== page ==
My favorite moment: at the beginning there's a teen-aged fan who the star of the show chews out for being a clueless fanboy and basically tells to get a life. At the climax the hero contacts him on the phone to ask for help, and the boy cuts him off and says "I just want you to know, I know it's just a show. I know it's not real." "But it is real," says the captain, "It is and I need your help." With no transition at all the kid leaps from his chair: "I KNEW IT! I KNEW IT WAS ALL REAL!" he cries.

Ah, the fannish soul.

The Silmarillion, by J.R.R. Tolkien. The whole series if I could, but the Silmarillion at all costs. As majestic as the Bible without the pesky religion parts, The Silmarillion is crammed full of characters at the heroic scale--Luthien and Beren, the lovers of whom Arwen and Aragorn are just echoes; Turin Turambar the doomed, Feanor the cursed and prideful crafter, the hidden city of Gondolin (of which Gondor is but an echo). I don't think I realized until I was reading The Silmarillion that Middle Earth is meant to be our own world in an earlier time, and the shock of surprise and joy I felt on realizing the constellations were the same was immense.

Star Wars (the first trilogy). Okay, I doze off during the Ewoks, but every movie has something in that I love: the sheer massive scale and sweep of the first movie, the romance of the second (the only Lucas movie to ever have a convincing romance, mostly because he wrote none of it and the director had the good sense to overrule his attempted changes to Han and Leia's dialogue), and redemption of Anakin in the third.

The Worm Ouroboros, by E.R. Eddings. Written in 1926, Eddings' novel is epic fantasy with the dial set to 11. An envoy from the nation of Witchland arrives at the palace of the Demons and sets in motion a massive war between the two nations. Both sides are populated by characters larger than life, magnificent, glorious and terrible in their grandeur. Quests are achieved, impossible summits scaled, vile treachery and gallant deads accomplished, and in the end the Witches are defeated utterly. And then the Demons discover they're hideously bored and use their one precious wish from the gods to start the whole thing again: the book ends with the announcement of an envoy from Witchland. Eddings is desperately in love with the sound of language, and I'll pick up this book or one of his others at times just to remind myself what amazing effects can be achieved with it. He builds tapestries of words, rich and opaque and glowing. A totally random sample:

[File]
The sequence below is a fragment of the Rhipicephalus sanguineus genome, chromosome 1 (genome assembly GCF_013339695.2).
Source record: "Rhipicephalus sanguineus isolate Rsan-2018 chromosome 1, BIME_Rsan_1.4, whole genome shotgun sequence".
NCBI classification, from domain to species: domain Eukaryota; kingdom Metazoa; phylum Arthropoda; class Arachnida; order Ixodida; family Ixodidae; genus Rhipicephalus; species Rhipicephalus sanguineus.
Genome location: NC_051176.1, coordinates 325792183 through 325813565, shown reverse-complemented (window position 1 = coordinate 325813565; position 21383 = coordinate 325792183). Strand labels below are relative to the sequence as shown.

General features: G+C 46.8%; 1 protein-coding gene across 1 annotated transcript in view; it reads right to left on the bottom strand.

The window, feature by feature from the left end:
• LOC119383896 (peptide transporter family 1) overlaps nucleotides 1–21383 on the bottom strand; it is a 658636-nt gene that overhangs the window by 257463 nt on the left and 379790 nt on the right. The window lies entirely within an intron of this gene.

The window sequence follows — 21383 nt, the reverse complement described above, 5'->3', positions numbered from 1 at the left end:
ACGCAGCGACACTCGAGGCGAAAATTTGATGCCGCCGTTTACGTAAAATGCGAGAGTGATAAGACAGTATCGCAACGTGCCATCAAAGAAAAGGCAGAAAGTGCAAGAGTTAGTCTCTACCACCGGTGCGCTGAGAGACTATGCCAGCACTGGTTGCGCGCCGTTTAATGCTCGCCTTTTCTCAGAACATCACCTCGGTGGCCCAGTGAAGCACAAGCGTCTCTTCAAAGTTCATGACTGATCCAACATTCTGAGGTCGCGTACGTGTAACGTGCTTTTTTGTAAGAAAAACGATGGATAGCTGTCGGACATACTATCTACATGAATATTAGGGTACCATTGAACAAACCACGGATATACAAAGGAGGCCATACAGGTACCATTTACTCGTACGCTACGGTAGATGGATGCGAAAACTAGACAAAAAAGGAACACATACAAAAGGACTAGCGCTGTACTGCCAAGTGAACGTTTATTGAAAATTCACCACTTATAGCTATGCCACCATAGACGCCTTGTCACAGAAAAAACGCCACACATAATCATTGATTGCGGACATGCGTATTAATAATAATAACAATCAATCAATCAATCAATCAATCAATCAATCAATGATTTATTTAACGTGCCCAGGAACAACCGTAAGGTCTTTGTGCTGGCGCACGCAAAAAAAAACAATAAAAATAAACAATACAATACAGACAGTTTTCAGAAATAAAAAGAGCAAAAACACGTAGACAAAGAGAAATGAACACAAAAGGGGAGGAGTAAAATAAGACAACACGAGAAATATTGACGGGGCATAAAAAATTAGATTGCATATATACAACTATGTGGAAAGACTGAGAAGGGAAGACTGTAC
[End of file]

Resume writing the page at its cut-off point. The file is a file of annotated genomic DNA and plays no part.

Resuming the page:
They stood at a cave's mouth on a beach of sand white and clean, that was lapped by the ripples of a sapphire lake: a great lake, sown with islets craggy and luxuriant with trees and flowering growths. Many-armed was the lake, winding everywhere in secret reaches behind promontories that were spurs of the mountains that held it in their bosom: some wooded or green with lush flower-spangled turf to the water's edge, some with bare rocks abrupt from the water, some crowned with rugged lines of crag that sent down scree-slopes into the lake below. It was mid-afternoon, sweet-aired, a day of dappled cloud-shadows and changing lights. White birds circled above the lake, and now and then a kingfisher flashed by like a streak of azure flame.

Runners-Up: The Fionavar Tapestry by Guy Gavriel Kay, The Tick, Much Ado About Nothing (the movie), The Oz series by L. Frank Baum, Tonari no Totoro.

Sunday, September 14, 2008

Five Canon Romances I Do Not Like

There's a great livejournal community called fannish5, which asks a question every Friday. I've been going through some of the older ones and I figured I might as well answer some here, so without further ado:

What are your five least favorite romances, in canon?

1. Ron/Hermione, Harry Potter.
I didn't want her to end up Harry per se, but I just...kind of wanted her to not end up with Ron. Well-intentioned, doltish Ron. *sigh* I fail to see the attraction for a woman like Hermione, but maybe that's just me.

2. Worf/Deanna Troi, Star Trek: The Next Generation.
I liked Deanna's understated romance with Riker. And I really didn't like Riker and Worf bristling at each other like two dogs wrangling over a juicy bone.

3. Garak/Ziyal, Star Trek: Deep Space Nine.
Aside from the fact that Garak was way too canny to get involved with the daughter of a crazy crackpot like Gul Dukat, I was annoyed because the romance seemed a deliberate attempt to de-intensify Garak's friendship with Julian Bashir.

4. Batman/Rachel Dawes, The Dark Knight
Just very unconvincing. Other than Catwoman in Batman Returns, I have yet to see a Batman movie with an even faintly believable relationship with Bruce Wayne, and yet they insist on shoehorning love stories into every one of them.

5. Sheridan/Delenn, Babylon 5.
I insist, insist, insist it was meant to be Sinclair/Delenn. It should have been! Damn it...